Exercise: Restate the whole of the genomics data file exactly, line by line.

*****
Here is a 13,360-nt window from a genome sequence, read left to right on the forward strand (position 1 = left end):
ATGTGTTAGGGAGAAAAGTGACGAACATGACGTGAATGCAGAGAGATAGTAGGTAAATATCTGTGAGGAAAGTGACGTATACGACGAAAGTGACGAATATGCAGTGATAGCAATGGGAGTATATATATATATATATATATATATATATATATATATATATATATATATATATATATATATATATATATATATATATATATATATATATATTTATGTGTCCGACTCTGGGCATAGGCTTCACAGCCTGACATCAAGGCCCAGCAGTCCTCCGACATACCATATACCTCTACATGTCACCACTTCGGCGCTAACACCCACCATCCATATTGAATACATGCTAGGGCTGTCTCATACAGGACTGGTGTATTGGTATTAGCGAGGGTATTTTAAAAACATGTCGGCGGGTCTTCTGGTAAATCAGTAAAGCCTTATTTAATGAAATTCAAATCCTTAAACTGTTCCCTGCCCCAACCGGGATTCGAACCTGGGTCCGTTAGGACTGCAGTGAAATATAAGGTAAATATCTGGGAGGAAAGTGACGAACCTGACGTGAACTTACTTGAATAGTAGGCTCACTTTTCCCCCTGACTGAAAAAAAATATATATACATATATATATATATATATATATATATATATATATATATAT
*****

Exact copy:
Here is a 13,360-nt window from a genome sequence, read left to right on the forward strand (position 1 = left end):
ATGTGTTAGGGAGAAAAGTGACGAACATGACGTGAATGCAGAGAGATAGTAGGTAAATATCTGTGAGGAAAGTGACGTATACGACGAAAGTGACGAATATGCAGTGATAGCAATGGGAGTATATATATATATATATATATATATATATATATATATATATATATATATATATATATATATATATATATATATATATATATATATATATATTTATGTGTCCGACTCTGGGCATAGGCTTCACAGCCTGACATCAAGGCCCAGCAGTCCTCCGACATACCATATACCTCTACATGTCACCACTTCGGCGCTAACACCCACCATCCATATTGAATACATGCTAGGGCTGTCTCATACAGGACTGGTGTATTGGTATTAGCGAGGGTATTTTAAAAACATGTCGGCGGGTCTTCTGGTAAATCAGTAAAGCCTTATTTAATGAAATTCAAATCCTTAAACTGTTCCCTGCCCCAACCGGGATTCGAACCTGGGTCCGTTAGGACTGCAGTGAAATATAAGGTAAATATCTGGGAGGAAAGTGACGAACCTGACGTGAACTTACTTGAATAGTAGGCTCACTTTTCCCCCTGACTGAAAAAAAATATATATACATATATATATATATATATATATATATATATATATATATAT